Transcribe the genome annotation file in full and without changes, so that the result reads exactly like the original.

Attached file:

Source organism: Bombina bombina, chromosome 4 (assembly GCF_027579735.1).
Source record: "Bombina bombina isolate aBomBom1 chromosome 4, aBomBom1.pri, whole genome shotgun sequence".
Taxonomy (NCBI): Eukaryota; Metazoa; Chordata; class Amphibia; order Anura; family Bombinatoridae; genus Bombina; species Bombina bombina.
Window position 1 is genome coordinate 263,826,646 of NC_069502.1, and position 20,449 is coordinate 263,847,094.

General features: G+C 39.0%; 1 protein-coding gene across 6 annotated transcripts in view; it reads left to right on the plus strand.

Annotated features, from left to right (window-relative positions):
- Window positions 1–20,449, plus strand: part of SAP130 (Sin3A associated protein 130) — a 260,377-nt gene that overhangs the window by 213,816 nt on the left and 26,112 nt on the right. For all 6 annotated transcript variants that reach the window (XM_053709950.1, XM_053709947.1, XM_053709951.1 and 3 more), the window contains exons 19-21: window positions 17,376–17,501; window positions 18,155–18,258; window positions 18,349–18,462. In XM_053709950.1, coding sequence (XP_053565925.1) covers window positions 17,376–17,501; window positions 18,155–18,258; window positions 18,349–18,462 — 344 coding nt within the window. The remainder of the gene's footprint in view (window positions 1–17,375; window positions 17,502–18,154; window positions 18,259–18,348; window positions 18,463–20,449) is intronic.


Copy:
Source organism: Bombina bombina, chromosome 4 (assembly GCF_027579735.1).
Source record: "Bombina bombina isolate aBomBom1 chromosome 4, aBomBom1.pri, whole genome shotgun sequence".
Taxonomy (NCBI): Eukaryota; Metazoa; Chordata; class Amphibia; order Anura; family Bombinatoridae; genus Bombina; species Bombina bombina.
Window position 1 is genome coordinate 263,826,646 of NC_069502.1, and position 20,449 is coordinate 263,847,094.

General features: G+C 39.0%; 1 protein-coding gene across 6 annotated transcripts in view; it reads left to right on the plus strand.

Annotated features, from left to right (window-relative positions):
- Window positions 1–20,449, plus strand: part of SAP130 (Sin3A associated protein 130) — a 260,377-nt gene that overhangs the window by 213,816 nt on the left and 26,112 nt on the right. For all 6 annotated transcript variants that reach the window (XM_053709950.1, XM_053709947.1, XM_053709951.1 and 3 more), the window contains exons 19-21: window positions 17,376–17,501; window positions 18,155–18,258; window positions 18,349–18,462. In XM_053709950.1, coding sequence (XP_053565925.1) covers window positions 17,376–17,501; window positions 18,155–18,258; window positions 18,349–18,462 — 344 coding nt within the window. The remainder of the gene's footprint in view (window positions 1–17,375; window positions 17,502–18,154; window positions 18,259–18,348; window positions 18,463–20,449) is intronic.